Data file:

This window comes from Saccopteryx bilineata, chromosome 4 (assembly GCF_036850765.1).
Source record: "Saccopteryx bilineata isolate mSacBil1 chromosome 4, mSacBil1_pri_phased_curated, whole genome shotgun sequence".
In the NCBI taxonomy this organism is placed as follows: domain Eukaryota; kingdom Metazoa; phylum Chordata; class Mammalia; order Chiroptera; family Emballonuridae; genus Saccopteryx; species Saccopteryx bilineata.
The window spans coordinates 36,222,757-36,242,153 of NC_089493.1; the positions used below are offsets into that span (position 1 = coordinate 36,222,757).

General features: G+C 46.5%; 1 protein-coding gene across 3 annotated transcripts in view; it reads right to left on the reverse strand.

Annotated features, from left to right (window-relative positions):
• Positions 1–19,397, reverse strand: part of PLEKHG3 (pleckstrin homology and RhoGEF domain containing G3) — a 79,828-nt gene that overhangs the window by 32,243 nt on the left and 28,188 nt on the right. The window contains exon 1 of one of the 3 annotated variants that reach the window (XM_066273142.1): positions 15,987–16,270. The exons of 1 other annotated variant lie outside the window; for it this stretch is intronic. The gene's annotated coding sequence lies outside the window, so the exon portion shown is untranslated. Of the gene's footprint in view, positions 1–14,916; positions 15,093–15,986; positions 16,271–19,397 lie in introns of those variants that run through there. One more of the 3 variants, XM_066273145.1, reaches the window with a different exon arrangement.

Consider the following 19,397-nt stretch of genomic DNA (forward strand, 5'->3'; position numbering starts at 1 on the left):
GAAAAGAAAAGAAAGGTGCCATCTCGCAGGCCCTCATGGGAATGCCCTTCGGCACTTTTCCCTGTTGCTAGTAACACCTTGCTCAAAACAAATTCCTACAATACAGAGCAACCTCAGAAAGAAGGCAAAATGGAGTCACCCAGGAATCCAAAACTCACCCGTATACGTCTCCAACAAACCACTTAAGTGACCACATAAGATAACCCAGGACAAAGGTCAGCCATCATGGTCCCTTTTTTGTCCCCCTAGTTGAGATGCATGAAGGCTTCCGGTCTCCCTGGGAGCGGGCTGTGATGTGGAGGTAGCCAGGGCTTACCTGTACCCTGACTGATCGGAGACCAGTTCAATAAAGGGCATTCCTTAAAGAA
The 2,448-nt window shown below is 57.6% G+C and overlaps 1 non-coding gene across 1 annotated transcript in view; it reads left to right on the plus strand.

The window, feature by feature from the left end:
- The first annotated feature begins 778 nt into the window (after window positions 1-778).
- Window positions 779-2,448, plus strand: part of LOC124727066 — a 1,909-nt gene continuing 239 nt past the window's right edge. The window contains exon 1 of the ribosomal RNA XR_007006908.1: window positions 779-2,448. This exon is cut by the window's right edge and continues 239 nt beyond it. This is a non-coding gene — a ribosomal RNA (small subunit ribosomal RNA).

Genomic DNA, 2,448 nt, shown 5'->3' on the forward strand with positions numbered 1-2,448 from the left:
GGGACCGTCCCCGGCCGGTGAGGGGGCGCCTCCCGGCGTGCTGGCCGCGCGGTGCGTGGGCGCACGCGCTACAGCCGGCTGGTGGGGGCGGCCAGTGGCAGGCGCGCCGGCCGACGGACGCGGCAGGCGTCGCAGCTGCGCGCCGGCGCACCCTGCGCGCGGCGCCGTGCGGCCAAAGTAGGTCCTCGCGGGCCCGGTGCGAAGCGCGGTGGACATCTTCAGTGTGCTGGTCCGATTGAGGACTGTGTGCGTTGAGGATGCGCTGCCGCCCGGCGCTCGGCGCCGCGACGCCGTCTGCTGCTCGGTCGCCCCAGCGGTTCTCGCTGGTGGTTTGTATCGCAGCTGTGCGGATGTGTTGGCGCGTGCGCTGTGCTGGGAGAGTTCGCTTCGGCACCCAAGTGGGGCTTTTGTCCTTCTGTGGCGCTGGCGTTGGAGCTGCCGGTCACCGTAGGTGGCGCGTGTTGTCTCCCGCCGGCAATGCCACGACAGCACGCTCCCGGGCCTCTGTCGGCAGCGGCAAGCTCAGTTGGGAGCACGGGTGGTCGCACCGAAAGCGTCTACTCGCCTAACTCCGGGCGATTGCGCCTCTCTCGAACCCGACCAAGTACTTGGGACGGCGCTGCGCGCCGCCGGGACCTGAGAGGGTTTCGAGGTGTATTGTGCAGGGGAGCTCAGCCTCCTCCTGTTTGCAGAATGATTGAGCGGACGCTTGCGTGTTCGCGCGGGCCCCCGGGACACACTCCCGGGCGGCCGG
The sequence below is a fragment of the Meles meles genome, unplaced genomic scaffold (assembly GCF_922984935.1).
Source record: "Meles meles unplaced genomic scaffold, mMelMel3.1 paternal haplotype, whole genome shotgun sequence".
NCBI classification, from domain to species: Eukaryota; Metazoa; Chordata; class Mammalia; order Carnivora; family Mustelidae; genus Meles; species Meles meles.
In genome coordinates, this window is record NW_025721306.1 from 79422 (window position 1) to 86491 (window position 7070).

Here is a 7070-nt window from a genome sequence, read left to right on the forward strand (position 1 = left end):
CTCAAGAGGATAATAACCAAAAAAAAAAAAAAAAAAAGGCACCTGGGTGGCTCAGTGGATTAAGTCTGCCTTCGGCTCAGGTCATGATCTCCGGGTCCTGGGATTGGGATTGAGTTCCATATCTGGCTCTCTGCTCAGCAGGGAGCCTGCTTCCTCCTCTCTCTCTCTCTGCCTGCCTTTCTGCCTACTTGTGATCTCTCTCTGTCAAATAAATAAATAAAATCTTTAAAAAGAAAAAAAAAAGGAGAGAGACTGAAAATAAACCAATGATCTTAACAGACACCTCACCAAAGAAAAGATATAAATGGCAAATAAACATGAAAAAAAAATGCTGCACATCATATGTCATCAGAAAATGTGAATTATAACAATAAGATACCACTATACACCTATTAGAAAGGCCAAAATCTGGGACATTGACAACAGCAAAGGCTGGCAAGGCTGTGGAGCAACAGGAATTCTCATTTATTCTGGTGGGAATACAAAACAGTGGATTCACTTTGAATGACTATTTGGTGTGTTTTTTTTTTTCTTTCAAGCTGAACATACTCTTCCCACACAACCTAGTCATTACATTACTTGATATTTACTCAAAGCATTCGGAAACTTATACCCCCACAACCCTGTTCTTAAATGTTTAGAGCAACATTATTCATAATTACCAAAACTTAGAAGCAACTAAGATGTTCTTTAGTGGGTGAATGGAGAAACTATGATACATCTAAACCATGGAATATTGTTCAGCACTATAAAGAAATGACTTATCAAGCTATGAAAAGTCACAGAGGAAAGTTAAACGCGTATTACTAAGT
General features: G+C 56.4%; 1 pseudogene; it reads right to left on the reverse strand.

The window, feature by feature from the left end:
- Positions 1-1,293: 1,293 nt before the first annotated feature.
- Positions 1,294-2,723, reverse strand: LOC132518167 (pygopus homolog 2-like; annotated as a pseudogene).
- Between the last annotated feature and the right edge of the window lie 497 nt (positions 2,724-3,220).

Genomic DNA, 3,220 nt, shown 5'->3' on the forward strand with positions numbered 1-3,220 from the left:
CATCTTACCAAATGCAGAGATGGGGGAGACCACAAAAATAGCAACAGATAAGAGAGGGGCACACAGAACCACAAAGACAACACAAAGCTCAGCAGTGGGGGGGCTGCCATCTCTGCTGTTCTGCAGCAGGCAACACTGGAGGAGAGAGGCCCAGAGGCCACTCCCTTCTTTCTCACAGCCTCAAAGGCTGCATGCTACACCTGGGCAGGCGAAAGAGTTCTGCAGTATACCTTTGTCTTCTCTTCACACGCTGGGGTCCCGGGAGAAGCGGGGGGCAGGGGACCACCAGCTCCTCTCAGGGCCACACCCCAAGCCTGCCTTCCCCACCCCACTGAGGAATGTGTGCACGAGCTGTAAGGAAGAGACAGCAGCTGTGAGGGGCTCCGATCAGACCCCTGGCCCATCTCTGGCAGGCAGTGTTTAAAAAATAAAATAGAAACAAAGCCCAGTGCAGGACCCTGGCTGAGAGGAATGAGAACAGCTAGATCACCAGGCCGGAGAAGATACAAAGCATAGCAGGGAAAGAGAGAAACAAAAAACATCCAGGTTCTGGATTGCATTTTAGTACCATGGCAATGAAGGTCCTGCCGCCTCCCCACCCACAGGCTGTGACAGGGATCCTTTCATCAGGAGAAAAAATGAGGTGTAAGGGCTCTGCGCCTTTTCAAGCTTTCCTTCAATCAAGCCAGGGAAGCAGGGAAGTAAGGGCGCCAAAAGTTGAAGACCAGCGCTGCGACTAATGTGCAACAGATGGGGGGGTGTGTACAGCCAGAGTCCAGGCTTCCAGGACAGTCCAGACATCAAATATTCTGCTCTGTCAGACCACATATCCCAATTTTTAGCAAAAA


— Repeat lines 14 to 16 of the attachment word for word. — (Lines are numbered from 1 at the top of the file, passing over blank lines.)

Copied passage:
Genomic DNA, 2,448 nt, shown 5'->3' on the forward strand with positions numbered 1-2,448 from the left:
GGGACCGTCCCCGGCCGGTGAGGGGGCGCCTCCCGGCGTGCTGGCCGCGCGGTGCGTGGGCGCACGCGCTACAGCCGGCTGGTGGGGGCGGCCAGTGGCAGGCGCGCCGGCCGACGGACGCGGCAGGCGTCGCAGCTGCGCGCCGGCGCACCCTGCGCGCGGCGCCGTGCGGCCAAAGTAGGTCCTCGCGGGCCCGGTGCGAAGCGCGGTGGACATCTTCAGTGTGCTGGTCCGATTGAGGACTGTGTGCGTTGAGGATGCGCTGCCGCCCGGCGCTCGGCGCCGCGACGCCGTCTGCTGCTCGGTCGCCCCAGCGGTTCTCGCTGGTGGTTTGTATCGCAGCTGTGCGGATGTGTTGGCGCGTGCGCTGTGCTGGGAGAGTTCGCTTCGGCACCCAAGTGGGGCTTTTGTCCTTCTGTGGCGCTGGCGTTGGAGCTGCCGGTCACCGTAGGTGGCGCGTGTTGTCTCCCGCCGGCAATGCCACGACAGCACGCTCCCGGGCCTCTGTCGGCAGCGGCAAGCTCAGTTGGGAGCACGGGTGGTCGCACCGAAAGCGTCTACTCGCCTAACTCCGGGCGATTGCGCCTCTCTCGAACCCGACCAAGTACTTGGGACGGCGCTGCGCGCCGCCGGGACCTGAGAGGGTTTCGAGGTGTATTGTGCAGGGGAGCTCAGCCTCCTCCTGTTTGCAGAATGATTGAGCGGACGCTTGCGTGTTCGCGCGGGCCCCCGGGACACACTCCCGGGCGGCCGG
The sequence below is a fragment of the Meles meles genome, unplaced genomic scaffold (assembly GCF_922984935.1).